Don’t waste another $6 million on your financial close -- Automate for better accuracy and efficiency

Cash in handEvery member of the finance department knows the importance -- and the effort it takes -- to perform the monthly, quarterly and year-end close in order to create corporate financial statements. The tabulation and documentation demand complete accuracy and coordination between all the moving parts of an enterprise.

For large organizations, it's a tremendous process challenge just to consolidate information from so many geographic locations, departments and corporate silos in a relatively short period of time.

How Do You Close?

Recently Redwood conducted a study of 56 large companies in the Global 1000 who use SAP at the core of their enterprise. The research spanned a variety of industries including financial services, oil and gas production, technology, telecommunications and utilities. The goal of the study was to find out how these organizations meet the perpetual challenges of the financial close.

We examined every step in their close processes, and the results were surprising. There was remarkable similarity across various industries in different geographies -- in the amount of manual effort put into financial close processes. In fact, all of the companies surveyed still depend on many manual tasks throughout the financial close, even when core processes are supported by a robust ERP and high-quality IT infrastructure.

Most companies perform a period-end close on a monthly basis. This, in turn, supports the quarterly and yearly financial closes for compliance reporting (e.g. 10-Qs and Form 10Ks).  With each close, large companies must bring together a wide range of sales, expense and balance sheet data from a number of separate legal entities. Of course, the bigger the company, the more divisions or separate legal entities they have to cope with.

The finance department is quite literally accountable for discovering and correcting or explaining any variances that may be found. The tabulation involved in coordinating all of these pieces of data from different legal entities requires a high degree of accuracy and full documentation of every step. With the repetitive nature of this work, you might think that the close process would be supported by large-scale automation. Unfortunately that wasn’t the case.

Room for Improvement

Our research examined the documented closing processes at each organization, and matched those processes against what was actually done. From this we gained deep insight into what really happens in the financial close. We could see how much each company followed their own documentation, and what steps relied on customization or sheer human effort. The variations we measured showed great room for improvement.

Like many other back-office functions, the financial close has yet to be fully automated -- even in the biggest companies. Instead of automation, what we saw was large-scale manual effort throughout.  Companies with an average number of 83 legal entities dedicate an astonishing 8,300 full personnel days every year to support the close process. Overall we found that, typically, 82 percent of financial close activities are completely manual, which substantially increases the risk of human error, not to mention cost. More disturbingly, we also uncovered that up to 23 percent of financial close steps that are formally documented may never actually be executed.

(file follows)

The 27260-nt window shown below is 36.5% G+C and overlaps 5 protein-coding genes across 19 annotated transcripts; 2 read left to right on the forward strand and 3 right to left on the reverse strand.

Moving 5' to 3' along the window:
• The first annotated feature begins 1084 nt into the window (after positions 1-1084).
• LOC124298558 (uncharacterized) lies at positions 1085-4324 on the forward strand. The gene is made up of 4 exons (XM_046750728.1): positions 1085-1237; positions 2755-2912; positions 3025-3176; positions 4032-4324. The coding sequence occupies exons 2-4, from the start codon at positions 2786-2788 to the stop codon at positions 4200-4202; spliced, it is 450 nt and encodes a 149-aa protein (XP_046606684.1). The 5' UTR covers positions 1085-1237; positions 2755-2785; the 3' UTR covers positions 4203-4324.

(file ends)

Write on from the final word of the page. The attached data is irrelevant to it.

Higher Efficiency with Lower Risk

For larger corporations, the research highlights an area where the finance team can improve efficiency and realign staff from repetitive production tasks to strategic analysis. All of this can be accomplished with process automation.

When we examined the repetitive manual tasks common to these large companies, we discovered that 70 percent of these activities could be eliminated through automation. With this single step in support of their SAP enterprise, larger companies could save an average of US$6.48 million every year. At the same time, these companies could also refocus their finance teams toward more value-added work such as variance and trend analysis instead of tedious levels of manual tabulation and checking.

Period-end closing reports are some of the most important sources of information a company has. All CFOs need trustworthy numbers and require time to analyze financial data. They need to know why sales went up or expenses went down. Internal reports are vital to decision support at every level of the business. Meanwhile, external financial close reports support market strength and shareholder confidence. Our research shows that it's time for large corporations to take a serious look at their financial close processes. It's time to end the risky manual tasks in the financial close and automate for efficiency, accuracy and reliability.

Image Credit: Vadim Georgiev/Shutterstock

Peter MinckPeter Minck, Vice President, Business Solutions, Redwood Software, heads Redwood's North American Financial Close Automation team. Before joining Redwood, Minck held executive financial management positions at Automatic Data Processing, The Rockefeller Group, Goldman Sachs and Cohn Consulting Group, among others. With more than 25 years of experience in financial consulting and financial management in the areas of financial reporting, period-end close and financial system design, Minck has led many of the largest and most successful global organizations to transform their financial close with intelligent automation.

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